PROVO, Utah — The LDS Church's greatest untapped media resource is rank-and-file members who simply want to share the joy they feel in being members, a leading church spokesman said Friday.
"(They can) help shape the public identity of the church by telling their own stories," Michael Otterson, managing director of LDS Public Affairs, said during the first Mormon Media symposium at BYU. "I want to emphasize how enormously significant this development is. Empowering individual members is a tool we're only just beginning to understand."
Individual members' voices, full of clarity, kindness, honesty and backed by example, can be found in commercials, blogs and YouTube videos.
Other voices include church leaders, sympathetic LDS media, Mormon commentators, non-Mormon bloggers, non-LDS journalists, anti-Mormon critics and Mormons with megaphones, like Glenn Beck or Harry Reid who, while famous Mormons, don't represent the church, Otterson said.
Yet finding a voice speaking about the LDS Church isn't always easy, explained several local journalists.
"I always want more than usually I get," said Jennifer Dobner, who covers the LDS Church for the Associated Press. "It's an institution, and institutions inherently have limitations on how much they can say, what they're willing to say, and sometimes that's never going to be enough for a journalist."
Fox 13 reporter Bob Evans noted that often the church will issue a statement, yet no one will go on camera to comment on it, which makes a visual story much more difficult.
Good access is often granted, like in early 1995, when then-newly called LDS Church President Gordon B. Hinckley was planning a tour to New England and gave Boston-based TV reporter Jon Du Pre an interview while he instructed his entourage to wait in the back of the chapel.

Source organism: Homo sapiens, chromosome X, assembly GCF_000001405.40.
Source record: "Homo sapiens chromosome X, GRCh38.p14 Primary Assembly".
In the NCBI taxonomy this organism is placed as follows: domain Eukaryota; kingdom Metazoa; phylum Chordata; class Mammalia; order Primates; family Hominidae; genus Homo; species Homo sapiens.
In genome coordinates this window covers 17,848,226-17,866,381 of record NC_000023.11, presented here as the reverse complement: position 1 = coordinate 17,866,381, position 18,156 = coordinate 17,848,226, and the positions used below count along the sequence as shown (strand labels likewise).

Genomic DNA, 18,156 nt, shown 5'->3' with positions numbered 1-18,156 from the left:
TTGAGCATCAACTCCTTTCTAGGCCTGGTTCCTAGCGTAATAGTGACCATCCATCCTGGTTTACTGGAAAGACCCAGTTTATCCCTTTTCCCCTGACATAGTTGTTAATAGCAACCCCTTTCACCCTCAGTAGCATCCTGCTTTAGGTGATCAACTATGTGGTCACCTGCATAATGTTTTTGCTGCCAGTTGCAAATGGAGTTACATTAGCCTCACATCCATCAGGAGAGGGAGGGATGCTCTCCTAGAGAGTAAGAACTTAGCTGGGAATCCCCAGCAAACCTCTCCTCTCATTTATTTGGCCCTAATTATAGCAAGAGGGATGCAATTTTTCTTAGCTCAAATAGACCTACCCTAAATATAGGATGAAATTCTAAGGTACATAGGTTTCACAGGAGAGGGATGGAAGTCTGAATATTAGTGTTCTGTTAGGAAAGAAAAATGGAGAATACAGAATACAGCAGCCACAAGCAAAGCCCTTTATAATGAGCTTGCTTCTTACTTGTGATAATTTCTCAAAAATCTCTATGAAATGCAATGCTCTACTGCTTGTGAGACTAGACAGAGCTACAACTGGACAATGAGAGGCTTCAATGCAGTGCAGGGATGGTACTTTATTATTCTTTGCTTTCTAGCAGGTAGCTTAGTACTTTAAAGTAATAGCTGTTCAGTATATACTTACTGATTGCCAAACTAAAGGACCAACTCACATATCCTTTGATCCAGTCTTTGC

"I think there's an assumption that the relationship between the church and media, the press, is adversarial," said Du Pre, who now works for Salt Lake's ABC4. "(President Hinckley) taught me it doesn't have to be that way."
In fact, openness and transparency is the goal of the LDS Church Public Affairs Committee, which includes two apostles — Elders M. Russell Ballard and Quentin Cook — and other general authorities, Otterson said.
Elder Cook, in particular, is extremely well-versed in media, Otterson said. He daily reads the New York Times, the Wall Street Journal and the local papers with amazing speed. Other church leaders stay up to date with iPads and frequent media briefings.
"Our intent today is to give as much context, as much of the environment, as we possibly can to a story," Otterson said. "We absolutely do not see journalists as the adversaries. That would be a huge mistake."
While most of the reporters who cover the LDS Church are not members, membership in the church does not preclude good journalism skills.
"You don't have to be a disgusting person to be a good journalist," said BYU communications professor and former Deseret News editor John Hughes, quoting what he tells his students.
"There are a number of ethical problems confronting us as journalists, maybe who better than you," Hughes tells his students, "(You) who come from this background with a strong feeling for ethics and good behavior, maybe you're the kind of people who should be out there trying to make journalism better than it is."
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